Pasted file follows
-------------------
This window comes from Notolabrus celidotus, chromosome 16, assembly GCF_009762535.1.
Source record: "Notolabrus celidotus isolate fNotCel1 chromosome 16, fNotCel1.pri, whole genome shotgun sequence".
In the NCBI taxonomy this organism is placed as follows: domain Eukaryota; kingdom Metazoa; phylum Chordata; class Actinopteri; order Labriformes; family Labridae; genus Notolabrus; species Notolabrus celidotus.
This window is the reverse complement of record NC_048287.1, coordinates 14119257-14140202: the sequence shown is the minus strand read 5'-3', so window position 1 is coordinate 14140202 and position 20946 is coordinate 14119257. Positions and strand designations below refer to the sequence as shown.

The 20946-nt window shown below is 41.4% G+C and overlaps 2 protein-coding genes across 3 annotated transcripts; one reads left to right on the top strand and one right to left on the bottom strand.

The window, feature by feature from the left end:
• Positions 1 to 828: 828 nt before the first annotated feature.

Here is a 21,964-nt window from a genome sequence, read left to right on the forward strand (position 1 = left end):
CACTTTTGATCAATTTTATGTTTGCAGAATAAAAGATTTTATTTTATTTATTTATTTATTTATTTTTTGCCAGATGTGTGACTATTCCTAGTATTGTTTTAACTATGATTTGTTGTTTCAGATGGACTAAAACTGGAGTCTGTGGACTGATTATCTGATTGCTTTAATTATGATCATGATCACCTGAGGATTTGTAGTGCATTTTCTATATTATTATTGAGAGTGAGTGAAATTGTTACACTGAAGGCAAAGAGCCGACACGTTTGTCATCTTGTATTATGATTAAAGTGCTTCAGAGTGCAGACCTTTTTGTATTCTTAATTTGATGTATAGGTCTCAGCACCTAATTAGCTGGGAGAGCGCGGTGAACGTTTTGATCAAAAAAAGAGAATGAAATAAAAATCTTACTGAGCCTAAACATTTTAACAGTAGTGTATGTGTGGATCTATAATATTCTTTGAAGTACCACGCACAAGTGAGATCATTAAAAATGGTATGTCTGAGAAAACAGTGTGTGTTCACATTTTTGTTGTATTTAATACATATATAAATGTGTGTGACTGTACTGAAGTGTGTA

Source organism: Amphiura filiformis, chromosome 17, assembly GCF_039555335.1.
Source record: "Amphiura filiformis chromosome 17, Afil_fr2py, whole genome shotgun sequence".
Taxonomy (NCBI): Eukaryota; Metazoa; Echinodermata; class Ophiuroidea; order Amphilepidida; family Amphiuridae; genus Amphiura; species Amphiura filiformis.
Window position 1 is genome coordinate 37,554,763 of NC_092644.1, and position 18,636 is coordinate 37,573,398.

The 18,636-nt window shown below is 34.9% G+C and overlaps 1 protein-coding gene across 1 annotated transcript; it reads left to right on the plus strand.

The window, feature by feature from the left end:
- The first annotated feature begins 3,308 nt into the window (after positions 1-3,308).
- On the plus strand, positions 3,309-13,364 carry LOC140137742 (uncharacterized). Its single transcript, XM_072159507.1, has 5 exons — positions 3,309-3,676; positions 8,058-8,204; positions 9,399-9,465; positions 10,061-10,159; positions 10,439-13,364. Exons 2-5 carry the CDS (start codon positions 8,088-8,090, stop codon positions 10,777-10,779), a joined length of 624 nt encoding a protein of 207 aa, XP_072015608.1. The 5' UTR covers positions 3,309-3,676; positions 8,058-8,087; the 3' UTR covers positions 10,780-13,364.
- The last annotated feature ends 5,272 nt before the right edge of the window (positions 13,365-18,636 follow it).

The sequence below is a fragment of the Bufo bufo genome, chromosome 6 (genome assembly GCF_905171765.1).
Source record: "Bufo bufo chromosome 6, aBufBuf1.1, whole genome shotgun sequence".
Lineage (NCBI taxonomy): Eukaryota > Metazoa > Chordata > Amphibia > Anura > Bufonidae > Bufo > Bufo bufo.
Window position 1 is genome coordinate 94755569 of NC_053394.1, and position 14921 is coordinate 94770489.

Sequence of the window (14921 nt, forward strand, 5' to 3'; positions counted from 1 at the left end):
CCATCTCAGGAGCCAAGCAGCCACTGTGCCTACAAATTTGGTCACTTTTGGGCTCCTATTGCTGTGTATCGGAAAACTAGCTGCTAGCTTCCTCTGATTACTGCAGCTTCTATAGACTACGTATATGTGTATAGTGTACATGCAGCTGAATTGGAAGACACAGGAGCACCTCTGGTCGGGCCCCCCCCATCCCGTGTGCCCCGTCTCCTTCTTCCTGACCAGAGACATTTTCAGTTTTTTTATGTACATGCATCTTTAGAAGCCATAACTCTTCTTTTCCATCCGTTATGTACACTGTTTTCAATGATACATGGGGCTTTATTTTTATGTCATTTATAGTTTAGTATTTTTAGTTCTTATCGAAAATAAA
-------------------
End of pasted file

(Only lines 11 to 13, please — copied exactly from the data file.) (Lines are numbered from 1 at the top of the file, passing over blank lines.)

Source record: "Amphiura filiformis chromosome 17, Afil_fr2py, whole genome shotgun sequence".
Taxonomy (NCBI): Eukaryota; Metazoa; Echinodermata; class Ophiuroidea; order Amphilepidida; family Amphiuridae; genus Amphiura; species Amphiura filiformis.
Window position 1 is genome coordinate 37,554,763 of NC_092644.1, and position 18,636 is coordinate 37,573,398.